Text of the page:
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New research from Trouw shows why timing matters for broiler breeder nutrition

Innovative split-feeding system improves broiler breeder performance by capitalising on the birds' circadian rhythms.

1 October 2020, at 10:00am

A proprietary split-feeding programme for broiler breeders is disrupting conventional approaches to poultry nutrition. Developed by Trouw Nutrition, a Nutreco company, the split-feeding innovation has demonstrated improved hatching rates, welfare indicators and lower feed costs in research centre trials and commercial farm studies.

The system delivers nutrients that support the birds’ requirements for egg formation at different times of day, as research conducted with laying hens shows birds’ circadian rhythms impact intake. Birds’ intake of protein and energy nutrients is higher in the morning when the egg yolk is produced, while calcium intake increases later in the day. These research insights inspired Trouw Nutrition scientists to adapt feeding programmes so birds receive different nutrients at different times of day – energy, protein and phosphorous to support egg-laying production in the morning, and nutrients to support eggshell formation in the afternoon.

Performance and animal welfare benefits noted in vitro and in vivo

Broiler breeder studies conducted at the Trouw Nutrition Poultry Research & Development Centre and on five commercial farms validate the performance, economic and animal welfare benefits of a split-feeding strategy.

A series of research centre studies involving more than 2,800 broiler breeders compared performance parameters of hens fed a regular broiler breeder diet to hens receiving a split-feeding programme in the morning and afternoon. The split-feeding programme was designed to provide a more accurate nutrient supply, according to the egg formation need of breeders. This dietary strategy also provided less crude protein (CP), apparent metabolizable energy (AME) poultry, calcium (Ca) and digestible phosphorous (dP) compared to the control diet. Researchers evaluated egg production frequency, time spent eating, bird behaviour and eggshell quality.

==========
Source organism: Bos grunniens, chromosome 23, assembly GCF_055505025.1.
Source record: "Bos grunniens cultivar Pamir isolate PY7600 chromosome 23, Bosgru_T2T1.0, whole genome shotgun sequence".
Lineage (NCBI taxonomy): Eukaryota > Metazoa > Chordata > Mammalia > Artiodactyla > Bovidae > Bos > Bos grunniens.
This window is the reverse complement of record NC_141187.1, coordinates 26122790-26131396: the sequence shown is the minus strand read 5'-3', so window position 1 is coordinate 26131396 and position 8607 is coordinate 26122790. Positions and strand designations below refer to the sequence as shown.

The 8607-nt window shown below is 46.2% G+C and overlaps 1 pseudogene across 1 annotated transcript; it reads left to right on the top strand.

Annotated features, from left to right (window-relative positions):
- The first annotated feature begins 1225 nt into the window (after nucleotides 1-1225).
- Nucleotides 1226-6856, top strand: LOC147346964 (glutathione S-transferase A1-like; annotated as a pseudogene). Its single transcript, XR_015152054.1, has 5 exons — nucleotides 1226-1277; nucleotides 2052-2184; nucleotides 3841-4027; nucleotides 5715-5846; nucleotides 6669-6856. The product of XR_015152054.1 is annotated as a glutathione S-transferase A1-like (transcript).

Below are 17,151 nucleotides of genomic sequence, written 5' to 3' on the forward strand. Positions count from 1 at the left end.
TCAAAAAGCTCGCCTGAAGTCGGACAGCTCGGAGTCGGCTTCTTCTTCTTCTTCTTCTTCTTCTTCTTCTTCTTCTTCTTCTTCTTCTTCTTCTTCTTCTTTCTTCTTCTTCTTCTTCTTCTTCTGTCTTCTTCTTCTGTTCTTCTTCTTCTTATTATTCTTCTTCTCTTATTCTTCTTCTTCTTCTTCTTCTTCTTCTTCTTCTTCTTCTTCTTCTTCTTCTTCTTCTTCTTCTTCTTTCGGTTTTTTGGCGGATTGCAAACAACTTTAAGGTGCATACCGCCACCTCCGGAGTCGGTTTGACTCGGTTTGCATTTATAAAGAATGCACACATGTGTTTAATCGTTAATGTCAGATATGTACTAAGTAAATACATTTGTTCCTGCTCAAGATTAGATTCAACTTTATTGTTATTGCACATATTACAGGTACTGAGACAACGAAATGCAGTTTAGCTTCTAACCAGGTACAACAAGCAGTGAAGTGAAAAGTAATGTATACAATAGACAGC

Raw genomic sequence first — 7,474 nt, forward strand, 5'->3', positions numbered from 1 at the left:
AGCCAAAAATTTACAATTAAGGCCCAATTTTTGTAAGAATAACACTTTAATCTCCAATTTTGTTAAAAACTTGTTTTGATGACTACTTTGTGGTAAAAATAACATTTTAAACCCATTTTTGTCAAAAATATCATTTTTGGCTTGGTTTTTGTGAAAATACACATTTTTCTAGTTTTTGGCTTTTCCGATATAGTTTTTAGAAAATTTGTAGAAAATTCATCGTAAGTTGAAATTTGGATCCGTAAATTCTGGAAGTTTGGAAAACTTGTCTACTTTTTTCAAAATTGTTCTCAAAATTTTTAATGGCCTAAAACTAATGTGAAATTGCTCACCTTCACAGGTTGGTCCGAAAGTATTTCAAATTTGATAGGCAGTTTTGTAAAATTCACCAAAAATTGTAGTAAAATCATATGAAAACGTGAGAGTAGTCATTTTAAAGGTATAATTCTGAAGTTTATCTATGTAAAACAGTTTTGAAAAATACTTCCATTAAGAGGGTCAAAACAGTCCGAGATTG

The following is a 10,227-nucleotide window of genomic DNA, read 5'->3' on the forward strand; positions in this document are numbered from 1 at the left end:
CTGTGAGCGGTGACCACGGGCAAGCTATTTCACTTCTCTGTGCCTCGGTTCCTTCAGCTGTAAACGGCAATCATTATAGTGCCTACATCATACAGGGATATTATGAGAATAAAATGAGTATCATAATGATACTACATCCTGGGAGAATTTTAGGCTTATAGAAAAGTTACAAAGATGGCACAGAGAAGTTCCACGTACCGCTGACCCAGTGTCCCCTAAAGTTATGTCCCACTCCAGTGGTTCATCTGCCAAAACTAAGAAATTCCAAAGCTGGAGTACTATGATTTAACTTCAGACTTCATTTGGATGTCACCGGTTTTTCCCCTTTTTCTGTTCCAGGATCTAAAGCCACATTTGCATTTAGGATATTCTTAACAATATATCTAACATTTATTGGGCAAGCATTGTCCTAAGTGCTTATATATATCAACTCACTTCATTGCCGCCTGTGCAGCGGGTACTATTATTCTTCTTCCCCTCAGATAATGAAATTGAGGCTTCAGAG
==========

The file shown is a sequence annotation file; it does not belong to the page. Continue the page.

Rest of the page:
Some key findings of the research centre studies include:

  • Increased egg production in birds fed a split-feeding regimen compared to the control group, resulting in higher total and hatching eggs, as well as higher chick production
  • A significantly lower feed cost for birds fed the split-feeding system compared to birds receiving the control diet
  • Birds receiving the split-feeding programme demonstrated improved feathering, reduced pecking and showed fewer behaviours indicative of hunger

Research centre results were further confirmed by three concept tests of split-feeding programmes on commercial farms. Farm studies at SADA company were conducted between May 2015 and November 2018, involving 122,600 breeders (Ross/Cobbs).

Some key findings of the farm studies include:

  • +1.9 chicks hatched in flocks fed the split-feeding programme compared to control
  • A 9 percent reduction in feed costs, of 3-7 percent per hatched chick
  • Flocks fed with split feeding also displayed significant improvements when it comes to eggshell quality. Eggshell quality parameters include weight, thickness, breaking strength and SWUSA values

Supports environmentally responsible food production

Research findings further noted that as the efficiency of the split-feeding programme means broiler breeder hens consume fewer nutrients, CO2 emissions are reduced up to 10 percent, resulting in less excretion of nutrients into the environment.

Remarking on the findings, Felipe Sanchez Fernandez, Global Application and Solution Specialist, Poultry and Technology Transfer, Trouw Nutrition, stated, “Split feeding brings breeders closer to their voluntary and physiological feeding behaviour. This system’s ability to address the nutritional requirements of broiler breeders supports efficient feeding, producer economics and farmers’ sustainability efforts.”